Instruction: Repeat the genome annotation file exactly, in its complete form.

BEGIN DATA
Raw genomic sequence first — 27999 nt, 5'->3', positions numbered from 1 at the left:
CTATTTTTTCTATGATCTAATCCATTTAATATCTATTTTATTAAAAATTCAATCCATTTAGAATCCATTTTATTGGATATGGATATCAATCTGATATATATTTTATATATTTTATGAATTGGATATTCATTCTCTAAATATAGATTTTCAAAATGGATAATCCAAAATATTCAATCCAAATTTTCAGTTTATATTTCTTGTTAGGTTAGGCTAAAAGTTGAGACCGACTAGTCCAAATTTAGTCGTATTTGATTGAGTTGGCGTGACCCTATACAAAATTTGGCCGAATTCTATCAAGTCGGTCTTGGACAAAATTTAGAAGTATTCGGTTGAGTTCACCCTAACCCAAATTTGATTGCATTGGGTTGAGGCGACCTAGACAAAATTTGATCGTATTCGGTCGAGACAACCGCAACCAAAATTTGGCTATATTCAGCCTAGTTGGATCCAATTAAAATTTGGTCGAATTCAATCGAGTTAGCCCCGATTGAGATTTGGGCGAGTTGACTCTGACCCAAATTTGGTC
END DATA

Raw genomic sequence first — 27999 nt, 5'->3', positions numbered from 1 at the left:
CTATTTTTTCTATGATCTAATCCATTTAATATCTATTTTATTAAAAATTCAATCCATTTAGAATCCATTTTATTGGATATGGATATCAATCTGATATATATTTTATATATTTTATGAATTGGATATTCATTCTCTAAATATAGATTTTCAAAATGGATAATCCAAAATATTCAATCCAAATTTTCAGTTTATATTTCTTGTTAGGTTAGGCTAAAAGTTGAGACCGACTAGTCCAAATTTAGTCGTATTTGATTGAGTTGGCGTGACCCTATACAAAATTTGGCCGAATTCTATCAAGTCGGTCTTGGACAAAATTTAGAAGTATTCGGTTGAGTTCACCCTAACCCAAATTTGATTGCATTGGGTTGAGGCGACCTAGACAAAATTTGATCGTATTCGGTCGAGACAACCGCAACCAAAATTTGGCTATATTCAGCCTAGTTGGATCCAATTAAAATTTGGTCGAATTCAATCGAGTTAGCCCCGATTGAGATTTGGGCGAGTTGACTCTGACCCAAATTTGGTC